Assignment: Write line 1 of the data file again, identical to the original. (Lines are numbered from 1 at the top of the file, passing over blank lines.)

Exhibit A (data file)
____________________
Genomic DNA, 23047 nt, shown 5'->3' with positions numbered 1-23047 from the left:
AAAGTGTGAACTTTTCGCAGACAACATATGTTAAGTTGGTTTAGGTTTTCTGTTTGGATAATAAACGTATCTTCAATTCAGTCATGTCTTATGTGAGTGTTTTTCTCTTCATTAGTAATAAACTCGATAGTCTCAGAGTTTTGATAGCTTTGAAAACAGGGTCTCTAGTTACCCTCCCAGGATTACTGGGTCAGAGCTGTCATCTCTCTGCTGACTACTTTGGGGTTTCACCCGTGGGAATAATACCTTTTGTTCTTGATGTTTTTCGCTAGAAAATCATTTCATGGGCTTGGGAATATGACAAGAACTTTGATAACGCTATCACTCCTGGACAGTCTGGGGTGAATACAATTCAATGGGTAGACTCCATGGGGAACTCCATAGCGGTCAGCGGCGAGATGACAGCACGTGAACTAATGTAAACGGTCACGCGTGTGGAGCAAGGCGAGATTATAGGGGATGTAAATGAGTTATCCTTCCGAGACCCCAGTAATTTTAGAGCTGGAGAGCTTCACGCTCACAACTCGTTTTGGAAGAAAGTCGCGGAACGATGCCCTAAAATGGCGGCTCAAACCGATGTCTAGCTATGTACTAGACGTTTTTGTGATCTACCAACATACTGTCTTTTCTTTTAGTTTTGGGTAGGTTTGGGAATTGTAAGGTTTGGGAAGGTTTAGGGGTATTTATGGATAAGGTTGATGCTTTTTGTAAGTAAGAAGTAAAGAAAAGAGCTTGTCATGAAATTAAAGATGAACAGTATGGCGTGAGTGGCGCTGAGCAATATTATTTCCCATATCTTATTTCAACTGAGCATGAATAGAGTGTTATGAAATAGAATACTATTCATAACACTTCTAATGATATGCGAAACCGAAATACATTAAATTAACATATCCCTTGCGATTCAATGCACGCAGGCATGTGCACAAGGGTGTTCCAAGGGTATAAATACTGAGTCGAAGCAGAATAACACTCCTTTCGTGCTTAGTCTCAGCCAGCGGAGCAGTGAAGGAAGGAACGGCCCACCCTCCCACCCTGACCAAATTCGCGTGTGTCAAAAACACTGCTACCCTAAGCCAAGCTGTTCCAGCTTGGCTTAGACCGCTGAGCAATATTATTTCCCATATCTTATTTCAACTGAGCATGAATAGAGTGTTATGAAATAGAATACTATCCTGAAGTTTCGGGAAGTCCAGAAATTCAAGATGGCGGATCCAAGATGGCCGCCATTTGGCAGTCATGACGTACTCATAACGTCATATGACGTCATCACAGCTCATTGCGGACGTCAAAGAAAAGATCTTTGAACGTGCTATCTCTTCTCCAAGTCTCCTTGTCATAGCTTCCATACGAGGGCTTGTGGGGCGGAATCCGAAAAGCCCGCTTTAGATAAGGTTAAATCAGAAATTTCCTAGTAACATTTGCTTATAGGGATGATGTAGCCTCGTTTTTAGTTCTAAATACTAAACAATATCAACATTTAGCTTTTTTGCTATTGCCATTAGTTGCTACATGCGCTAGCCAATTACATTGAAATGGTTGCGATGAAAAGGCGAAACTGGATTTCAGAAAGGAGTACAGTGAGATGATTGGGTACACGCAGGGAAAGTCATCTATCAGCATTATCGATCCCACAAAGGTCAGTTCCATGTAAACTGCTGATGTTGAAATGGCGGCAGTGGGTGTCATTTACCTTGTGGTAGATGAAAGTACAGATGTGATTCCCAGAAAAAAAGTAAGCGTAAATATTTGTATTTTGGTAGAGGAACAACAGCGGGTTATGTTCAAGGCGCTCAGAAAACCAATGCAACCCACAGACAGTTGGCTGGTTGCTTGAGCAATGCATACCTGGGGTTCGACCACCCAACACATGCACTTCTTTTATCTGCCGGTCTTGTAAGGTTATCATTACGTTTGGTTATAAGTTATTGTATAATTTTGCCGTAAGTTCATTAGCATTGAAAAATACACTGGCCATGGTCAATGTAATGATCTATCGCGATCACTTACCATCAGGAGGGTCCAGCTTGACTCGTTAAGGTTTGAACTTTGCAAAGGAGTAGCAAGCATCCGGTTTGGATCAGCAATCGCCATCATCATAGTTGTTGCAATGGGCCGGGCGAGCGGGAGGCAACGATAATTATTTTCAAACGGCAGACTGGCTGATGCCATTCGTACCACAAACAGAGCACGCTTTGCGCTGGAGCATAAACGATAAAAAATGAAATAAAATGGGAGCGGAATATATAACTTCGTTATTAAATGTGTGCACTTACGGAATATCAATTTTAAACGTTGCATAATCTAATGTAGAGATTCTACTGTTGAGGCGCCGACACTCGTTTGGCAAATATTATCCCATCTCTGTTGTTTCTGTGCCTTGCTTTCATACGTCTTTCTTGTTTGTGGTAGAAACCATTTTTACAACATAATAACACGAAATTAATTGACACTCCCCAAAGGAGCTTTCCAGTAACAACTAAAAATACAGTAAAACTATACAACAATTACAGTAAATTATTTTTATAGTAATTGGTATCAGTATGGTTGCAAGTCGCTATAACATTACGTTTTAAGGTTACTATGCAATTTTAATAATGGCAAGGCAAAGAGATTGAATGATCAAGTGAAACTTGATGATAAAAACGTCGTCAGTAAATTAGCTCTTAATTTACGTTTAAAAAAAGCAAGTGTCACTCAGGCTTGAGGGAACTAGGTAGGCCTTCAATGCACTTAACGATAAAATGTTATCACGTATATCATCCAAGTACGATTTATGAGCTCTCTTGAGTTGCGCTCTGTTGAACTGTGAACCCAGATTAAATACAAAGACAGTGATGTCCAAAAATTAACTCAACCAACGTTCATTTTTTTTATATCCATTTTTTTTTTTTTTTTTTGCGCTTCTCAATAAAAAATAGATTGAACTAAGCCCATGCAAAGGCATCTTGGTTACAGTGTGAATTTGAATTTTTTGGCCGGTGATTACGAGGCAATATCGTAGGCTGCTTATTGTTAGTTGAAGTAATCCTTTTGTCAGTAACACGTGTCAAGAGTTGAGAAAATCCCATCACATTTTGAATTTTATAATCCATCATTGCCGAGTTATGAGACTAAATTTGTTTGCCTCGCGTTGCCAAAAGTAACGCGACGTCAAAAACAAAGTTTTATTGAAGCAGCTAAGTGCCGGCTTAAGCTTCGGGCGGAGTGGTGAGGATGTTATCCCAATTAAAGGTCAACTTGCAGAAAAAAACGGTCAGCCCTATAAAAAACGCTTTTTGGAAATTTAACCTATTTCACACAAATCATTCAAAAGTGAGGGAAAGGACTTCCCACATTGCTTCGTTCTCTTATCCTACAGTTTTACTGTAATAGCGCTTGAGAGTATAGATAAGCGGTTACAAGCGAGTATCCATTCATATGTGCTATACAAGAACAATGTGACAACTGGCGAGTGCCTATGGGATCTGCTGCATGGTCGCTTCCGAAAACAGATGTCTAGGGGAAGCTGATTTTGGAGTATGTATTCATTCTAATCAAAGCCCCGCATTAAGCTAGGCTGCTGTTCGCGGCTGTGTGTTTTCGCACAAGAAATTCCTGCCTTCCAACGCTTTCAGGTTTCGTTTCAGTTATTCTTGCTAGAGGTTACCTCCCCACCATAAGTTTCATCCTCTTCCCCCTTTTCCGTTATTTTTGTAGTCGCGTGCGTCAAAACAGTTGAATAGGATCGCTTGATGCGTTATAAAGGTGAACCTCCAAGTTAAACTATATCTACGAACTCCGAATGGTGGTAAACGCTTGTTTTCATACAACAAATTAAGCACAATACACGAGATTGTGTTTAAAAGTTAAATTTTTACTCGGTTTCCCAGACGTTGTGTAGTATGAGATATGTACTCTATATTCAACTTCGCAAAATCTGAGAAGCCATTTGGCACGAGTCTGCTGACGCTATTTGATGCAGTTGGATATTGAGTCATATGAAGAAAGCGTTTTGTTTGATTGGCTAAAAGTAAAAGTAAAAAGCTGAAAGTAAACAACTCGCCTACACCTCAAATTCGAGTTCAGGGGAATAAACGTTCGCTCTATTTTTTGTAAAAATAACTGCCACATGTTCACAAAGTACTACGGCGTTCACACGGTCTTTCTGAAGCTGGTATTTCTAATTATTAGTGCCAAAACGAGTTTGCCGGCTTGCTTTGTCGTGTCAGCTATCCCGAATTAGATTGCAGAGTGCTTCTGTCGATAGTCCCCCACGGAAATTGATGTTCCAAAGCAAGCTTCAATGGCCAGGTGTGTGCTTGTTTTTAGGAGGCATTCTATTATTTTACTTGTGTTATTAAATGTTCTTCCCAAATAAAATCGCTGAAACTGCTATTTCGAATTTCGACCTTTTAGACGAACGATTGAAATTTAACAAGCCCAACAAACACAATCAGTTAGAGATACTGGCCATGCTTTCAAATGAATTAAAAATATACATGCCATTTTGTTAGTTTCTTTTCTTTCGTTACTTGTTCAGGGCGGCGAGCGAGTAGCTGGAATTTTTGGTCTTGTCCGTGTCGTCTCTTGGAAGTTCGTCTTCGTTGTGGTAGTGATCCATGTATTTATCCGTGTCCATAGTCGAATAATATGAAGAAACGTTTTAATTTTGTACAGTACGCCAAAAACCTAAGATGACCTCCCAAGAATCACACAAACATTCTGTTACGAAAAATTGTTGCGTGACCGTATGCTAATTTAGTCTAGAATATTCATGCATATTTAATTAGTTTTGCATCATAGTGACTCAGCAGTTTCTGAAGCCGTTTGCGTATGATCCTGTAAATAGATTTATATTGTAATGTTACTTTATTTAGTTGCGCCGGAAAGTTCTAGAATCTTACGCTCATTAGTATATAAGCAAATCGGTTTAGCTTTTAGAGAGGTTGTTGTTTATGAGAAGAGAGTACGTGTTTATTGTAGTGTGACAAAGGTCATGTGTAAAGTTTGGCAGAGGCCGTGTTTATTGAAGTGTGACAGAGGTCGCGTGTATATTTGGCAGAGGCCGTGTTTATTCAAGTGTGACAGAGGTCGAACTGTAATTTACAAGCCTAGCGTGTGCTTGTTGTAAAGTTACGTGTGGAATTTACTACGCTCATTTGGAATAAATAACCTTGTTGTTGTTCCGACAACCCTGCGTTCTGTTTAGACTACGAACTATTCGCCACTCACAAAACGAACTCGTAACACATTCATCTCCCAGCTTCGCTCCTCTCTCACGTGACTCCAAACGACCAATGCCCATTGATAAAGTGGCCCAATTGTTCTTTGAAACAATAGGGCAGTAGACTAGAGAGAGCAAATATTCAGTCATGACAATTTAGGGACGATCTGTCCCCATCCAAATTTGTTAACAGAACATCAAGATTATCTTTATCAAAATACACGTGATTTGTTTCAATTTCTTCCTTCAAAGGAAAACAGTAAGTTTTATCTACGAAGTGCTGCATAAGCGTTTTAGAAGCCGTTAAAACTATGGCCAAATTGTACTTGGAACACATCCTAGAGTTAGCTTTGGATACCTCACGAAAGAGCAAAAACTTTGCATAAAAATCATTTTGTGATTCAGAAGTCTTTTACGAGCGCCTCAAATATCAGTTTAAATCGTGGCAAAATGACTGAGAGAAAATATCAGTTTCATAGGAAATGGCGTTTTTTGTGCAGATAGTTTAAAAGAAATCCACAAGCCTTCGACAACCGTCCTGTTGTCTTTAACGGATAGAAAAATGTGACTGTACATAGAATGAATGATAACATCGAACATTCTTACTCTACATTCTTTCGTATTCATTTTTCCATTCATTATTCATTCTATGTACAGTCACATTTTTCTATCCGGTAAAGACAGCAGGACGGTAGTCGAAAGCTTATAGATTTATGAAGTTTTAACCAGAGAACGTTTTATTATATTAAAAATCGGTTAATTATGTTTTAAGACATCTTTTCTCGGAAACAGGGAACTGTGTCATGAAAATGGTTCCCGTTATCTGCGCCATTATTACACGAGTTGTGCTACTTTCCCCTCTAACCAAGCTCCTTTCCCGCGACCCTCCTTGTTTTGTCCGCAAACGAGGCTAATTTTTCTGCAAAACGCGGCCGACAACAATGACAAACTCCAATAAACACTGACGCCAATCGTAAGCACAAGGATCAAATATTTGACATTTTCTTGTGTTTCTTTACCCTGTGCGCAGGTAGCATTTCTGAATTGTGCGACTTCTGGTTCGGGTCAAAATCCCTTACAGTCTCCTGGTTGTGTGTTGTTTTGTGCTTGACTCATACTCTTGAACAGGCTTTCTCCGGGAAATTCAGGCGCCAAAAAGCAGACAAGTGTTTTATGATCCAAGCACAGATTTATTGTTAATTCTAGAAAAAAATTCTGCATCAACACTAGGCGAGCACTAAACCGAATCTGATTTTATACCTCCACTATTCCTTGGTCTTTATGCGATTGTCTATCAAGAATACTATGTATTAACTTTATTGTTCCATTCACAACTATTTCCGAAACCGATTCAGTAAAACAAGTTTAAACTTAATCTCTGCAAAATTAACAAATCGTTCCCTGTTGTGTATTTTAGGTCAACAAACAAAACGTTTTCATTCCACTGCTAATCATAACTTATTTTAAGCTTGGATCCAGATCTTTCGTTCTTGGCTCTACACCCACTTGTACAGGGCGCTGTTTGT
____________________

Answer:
Genomic DNA, 23047 nt, shown 5'->3' with positions numbered 1-23047 from the left: